Friday, March 28, 2008

Not The Problem You Think

Rusell Moore at Southern Baptist Theological Seminary has an excellent post about the problems with Obama's pastor, Jeremiah Wright. Rather than Wright's inane political statements (which have garnered the lion's share of the attention), Moore focuses on the bigger problem: Wright's liberation theology.

As Moore describes,
Liberation theology is seeker sensitive. The first waves of this movement, in Latin America, were designed to make Christianity appealing to the people by addressing their felt needs, the desire for armed revolution and Marxist economics. Liberation theology only works if one can connect with real or perceived oppression and then make the Scripture illustrative of how to navigate out of that situation. The Kingdom of God is a means to a social, economic, or political end.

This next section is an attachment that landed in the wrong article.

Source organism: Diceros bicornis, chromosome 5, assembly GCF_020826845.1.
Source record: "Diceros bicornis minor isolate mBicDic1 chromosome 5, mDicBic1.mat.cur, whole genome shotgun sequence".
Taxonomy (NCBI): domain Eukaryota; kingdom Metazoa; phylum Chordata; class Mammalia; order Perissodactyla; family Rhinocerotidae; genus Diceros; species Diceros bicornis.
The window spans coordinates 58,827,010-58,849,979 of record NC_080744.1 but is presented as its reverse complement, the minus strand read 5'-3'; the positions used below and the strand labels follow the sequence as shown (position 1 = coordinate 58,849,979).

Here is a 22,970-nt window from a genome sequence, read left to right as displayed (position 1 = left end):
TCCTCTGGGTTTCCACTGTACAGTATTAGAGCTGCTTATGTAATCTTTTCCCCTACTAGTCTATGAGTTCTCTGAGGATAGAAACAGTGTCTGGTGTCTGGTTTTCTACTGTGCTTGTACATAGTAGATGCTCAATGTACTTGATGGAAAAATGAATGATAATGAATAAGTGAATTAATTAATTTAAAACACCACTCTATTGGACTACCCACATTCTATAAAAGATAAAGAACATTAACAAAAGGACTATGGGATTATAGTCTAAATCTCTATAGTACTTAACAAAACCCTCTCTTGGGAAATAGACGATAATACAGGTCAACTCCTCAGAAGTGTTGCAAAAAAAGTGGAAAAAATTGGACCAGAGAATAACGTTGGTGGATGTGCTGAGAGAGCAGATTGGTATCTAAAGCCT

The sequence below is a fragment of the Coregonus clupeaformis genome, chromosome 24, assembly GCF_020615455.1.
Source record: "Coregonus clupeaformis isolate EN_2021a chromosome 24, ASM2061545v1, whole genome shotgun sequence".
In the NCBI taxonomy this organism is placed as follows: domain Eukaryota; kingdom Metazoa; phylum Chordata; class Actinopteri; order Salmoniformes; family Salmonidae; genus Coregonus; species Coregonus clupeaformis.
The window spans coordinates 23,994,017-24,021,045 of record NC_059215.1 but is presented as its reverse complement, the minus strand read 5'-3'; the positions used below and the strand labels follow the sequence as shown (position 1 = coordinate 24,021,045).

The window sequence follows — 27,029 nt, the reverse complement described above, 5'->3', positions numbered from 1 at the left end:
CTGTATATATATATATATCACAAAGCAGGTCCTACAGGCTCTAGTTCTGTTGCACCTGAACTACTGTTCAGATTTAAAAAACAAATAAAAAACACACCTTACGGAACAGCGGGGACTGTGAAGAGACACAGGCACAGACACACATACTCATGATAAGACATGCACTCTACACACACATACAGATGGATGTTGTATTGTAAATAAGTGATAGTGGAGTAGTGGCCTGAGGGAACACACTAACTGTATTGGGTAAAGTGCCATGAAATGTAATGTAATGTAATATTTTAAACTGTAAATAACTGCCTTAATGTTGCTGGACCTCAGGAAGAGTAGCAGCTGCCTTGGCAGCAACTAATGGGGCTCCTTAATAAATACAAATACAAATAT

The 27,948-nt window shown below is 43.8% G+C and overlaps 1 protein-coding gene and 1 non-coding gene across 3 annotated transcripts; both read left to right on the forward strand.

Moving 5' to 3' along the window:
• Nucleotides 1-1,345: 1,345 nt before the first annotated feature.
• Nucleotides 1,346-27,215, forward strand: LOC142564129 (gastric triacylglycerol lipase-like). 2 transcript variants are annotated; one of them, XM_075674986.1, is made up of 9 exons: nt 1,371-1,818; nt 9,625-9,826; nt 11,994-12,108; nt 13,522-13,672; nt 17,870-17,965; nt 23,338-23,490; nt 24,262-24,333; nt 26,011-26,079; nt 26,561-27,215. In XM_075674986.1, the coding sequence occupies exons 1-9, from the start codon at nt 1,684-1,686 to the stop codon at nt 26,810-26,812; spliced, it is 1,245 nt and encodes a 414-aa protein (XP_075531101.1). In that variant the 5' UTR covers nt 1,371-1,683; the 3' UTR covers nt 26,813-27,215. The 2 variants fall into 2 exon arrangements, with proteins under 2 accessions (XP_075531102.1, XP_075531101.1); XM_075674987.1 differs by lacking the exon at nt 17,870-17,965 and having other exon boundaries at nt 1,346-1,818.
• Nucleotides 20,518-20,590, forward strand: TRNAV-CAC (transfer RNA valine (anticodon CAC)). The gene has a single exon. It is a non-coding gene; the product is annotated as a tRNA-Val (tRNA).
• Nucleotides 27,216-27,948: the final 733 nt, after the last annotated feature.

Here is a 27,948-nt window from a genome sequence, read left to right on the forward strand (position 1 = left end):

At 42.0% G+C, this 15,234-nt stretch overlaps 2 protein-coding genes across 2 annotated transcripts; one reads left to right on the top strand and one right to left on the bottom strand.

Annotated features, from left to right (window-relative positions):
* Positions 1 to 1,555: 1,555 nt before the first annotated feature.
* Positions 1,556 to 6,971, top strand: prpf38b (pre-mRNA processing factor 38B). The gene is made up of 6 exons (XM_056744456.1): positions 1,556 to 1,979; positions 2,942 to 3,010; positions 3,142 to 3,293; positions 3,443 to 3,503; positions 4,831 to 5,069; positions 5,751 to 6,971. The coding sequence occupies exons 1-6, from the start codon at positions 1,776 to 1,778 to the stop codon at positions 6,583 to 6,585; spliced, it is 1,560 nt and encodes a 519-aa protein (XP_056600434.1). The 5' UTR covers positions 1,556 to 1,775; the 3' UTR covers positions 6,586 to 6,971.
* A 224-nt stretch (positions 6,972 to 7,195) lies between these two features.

It's a real problem, and it's overtaking more churches than just Obama's.
Just take a look at the best-selling authors in evangelical Christian bookstores. Listen for a minute or two at the parade of preachers on Christian television and radio. What are they promising? Your best life now. What are they preaching about? How to be authentic. How to make good career choices. How Hillary Clinton fits in Bible prophecy.

How many times have we all heard from pulpits the Bible used in exactly the way that Jeremiah Wright uses it, except perhaps in reverse? Jeremiah Wright uses the Scripture as a background to get to what he thinks is the real issue, psychological or economic or political liberation from American oppression. Others use the Scripture as a background to get to what they think is the real issue, psychological or economic or political liberation through the American Dream. Either way, Jesus is a footnote to get to what the preacher deems really important, be it national health care or support for Israel. Either way, apart from the Gospel, the end result is hell for the hearer, regardless of whether God damns or blesses America.
Jeremiah Wright's liberation theology strikes us because it sounds so offensive to our American ears. But the idolotry from many evangelical pulpits ought to sound just as offensive to our Christian ears.

(HT: Justin Taylor)

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